The Clinical Response to Neoadjuvant Endocrine Therapy Correlates with the Duration of Treatment

  • In the preoperative setting, chemotherapy is typically recommended to:
    • Improve breast cancer operability or downstage the axilla among medically fit patients:
      • However, neoadjuvant endocrine therapy (NET) is a good option for:
        • Post-menopausal women with ER+ breast cancers:
          • When aiming for improved candidacy for breast conservation or
          • In patients in whom chemotherapy will not be safely tolerated
  • Studies evaluating NET have demonstrated:
    • Similar rates of clinical and radiographic response and breast conservation therapy (BCT) to those reported from studies using neoadjuvant chemotherapy
  • When neoadjuvant chemotherapy (four cycles of doxorubicin and paclitaxel) was compared directly to NET (12 weeks of aromatase inhibitors; exemestane or anastrozole):
    • NET was associated with:
      • Comparable clinical response
      • Higher rates of breast conservation:
        • 33% vs. 24%
      • No difference in local recurrence at approximately three years
  • Meta-analysis and clinical trial data support use of aromatase inhibitors (letrozole or anastrozole) over tamoxifen:
    • Higher clinical and radiographic response rates:
      • 55% vs. 36%
    • Improved rates of BCT:
      • 45% versus 35%
  • The ACOSOG Z10316 trial:
    • Demonstrated comparable effectiveness of exemestane, letrozole and anastrozole for 16 to 18 weeks before surgery
  • NET requires a longer duration of treatment than preoperative chemotherapy and depends on the patient’s individual eligibility for breast conservation
  • NET is typically recommended for:
    • Three to six months prior to surgery:
      • However, extended treatment for up to 12 months has been safe and is associated with a greater response to treatment
  • Although tumor progression is rare on NET:
    • Continued surveillance is important for women with an intact primary breast tumor taking endocrine therapy, and cancer growth would be an indication for surgery
  • The majority of clinical trials for NET have focused on postmenopausal women:
    • In that younger patients often have:
      • Higher-risk tumor biology and are likely candidates for chemotherapy:
        • Thus, data on the use of NET in premenopausal patients are limited to phase II trials and include ovarian suppression plus aromatase-inhibitors (i.e., exemestane + goserelin)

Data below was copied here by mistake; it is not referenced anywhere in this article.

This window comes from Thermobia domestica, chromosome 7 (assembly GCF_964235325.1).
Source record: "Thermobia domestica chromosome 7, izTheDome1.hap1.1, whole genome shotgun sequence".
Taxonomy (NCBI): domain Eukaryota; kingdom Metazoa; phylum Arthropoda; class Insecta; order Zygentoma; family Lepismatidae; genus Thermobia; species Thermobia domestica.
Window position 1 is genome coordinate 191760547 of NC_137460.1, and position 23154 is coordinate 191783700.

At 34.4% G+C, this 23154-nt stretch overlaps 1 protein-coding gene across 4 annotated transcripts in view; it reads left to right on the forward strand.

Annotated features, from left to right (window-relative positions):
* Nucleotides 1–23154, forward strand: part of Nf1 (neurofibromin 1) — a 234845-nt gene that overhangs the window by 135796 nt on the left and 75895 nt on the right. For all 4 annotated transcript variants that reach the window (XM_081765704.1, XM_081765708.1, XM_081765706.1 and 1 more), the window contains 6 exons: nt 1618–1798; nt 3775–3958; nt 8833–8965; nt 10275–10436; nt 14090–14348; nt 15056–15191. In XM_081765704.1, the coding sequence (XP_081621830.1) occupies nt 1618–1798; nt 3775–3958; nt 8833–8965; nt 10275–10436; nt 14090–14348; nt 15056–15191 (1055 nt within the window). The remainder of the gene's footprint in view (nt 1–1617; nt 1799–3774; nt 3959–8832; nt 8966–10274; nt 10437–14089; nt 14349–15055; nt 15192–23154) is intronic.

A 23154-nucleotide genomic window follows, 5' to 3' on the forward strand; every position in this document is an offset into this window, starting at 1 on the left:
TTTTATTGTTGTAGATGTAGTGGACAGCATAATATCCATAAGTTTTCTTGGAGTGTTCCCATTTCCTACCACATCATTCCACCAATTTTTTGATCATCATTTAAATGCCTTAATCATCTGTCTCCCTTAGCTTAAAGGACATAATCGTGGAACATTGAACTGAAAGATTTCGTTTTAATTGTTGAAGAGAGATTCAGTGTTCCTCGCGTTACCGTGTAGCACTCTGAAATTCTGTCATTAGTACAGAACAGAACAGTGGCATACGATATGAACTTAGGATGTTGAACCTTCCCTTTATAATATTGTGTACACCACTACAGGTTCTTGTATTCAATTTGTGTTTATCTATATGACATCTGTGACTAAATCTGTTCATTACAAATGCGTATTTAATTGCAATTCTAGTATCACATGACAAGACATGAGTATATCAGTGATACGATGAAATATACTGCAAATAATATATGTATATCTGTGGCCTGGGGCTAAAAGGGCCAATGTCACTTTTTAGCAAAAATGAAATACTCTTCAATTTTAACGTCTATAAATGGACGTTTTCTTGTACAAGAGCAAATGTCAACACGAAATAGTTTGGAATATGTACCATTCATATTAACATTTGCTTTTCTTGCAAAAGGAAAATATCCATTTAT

• References
    • Semiglazov VF, Semiglazov VV, Dashyan GA, Ziltsova EK, Ivanov VG, Bozhok AA, et al. Phase 2 randomized trial of primary endocrine therapy versus chemotherapy in postmenopausal patients with estrogen receptor-positive breast cancer. Cancer. 2007;110(2):244-254.
    • Ellis MJ, Ma C. Letrozole in the neoadjuvant setting: the P024 trial. Breast Cancer Res Treat. 2007;105(suppl 1):133-143.
    • Eiermann W, Paepke S, Appfelstaedt J, Llombart-Cussac A, Eremin J, Vinholes J, et al. Preoperative treatment of postmenopausal breast cancer patients with letrozole: a randomized double-blind multicenter trial. Ann Oncol. 2001;12(11):1527-1532.
    • Smith IE, Dowsett M, Ebbs SR, Dixon JM, Skene A, Blohmer JU, et al. Neoadjuvant treatment of postmenopausal breast cancer with anastrozole, tamoxifen, or both in combination: The Immediate Preoperative Anastrozole, Tamoxifen, or Combined with Tamoxifen (IMPACT) multicenter double-blind randomized trial. J Clin Oncol. 2005;23(22):5108-5116.
    • Cataliotti L, Buzdar AU, Noguchi S, Bines J, Takatsuka Y, Petrakova K, et al. Comparison of Anastrozole versus tamoxifen as preoperative therapy in postmenopausal women with hormone receptor-positive breast cancer: the pre-operative “arimidex” compared to tamoxifen (PROACT) trial. Cancer. 2006;106(10):2095-2103.
    • Ellis MJ, Suman VJ, Hoog J, Lin L, Snider J, Prat A, et al. Randomized phase II neoadjuvant comparison between letrozole, anastrozole, and exemestane for postmenopausal women with estrogen receptor-rich stage 2 to 3 breast cancer: clinical and biomarker outcomes and predictive value of the baseline PAM5-based intrinsic subtype—ACOSOG Z1031. J Clin Oncol. 2011;29(17):2342-2349.

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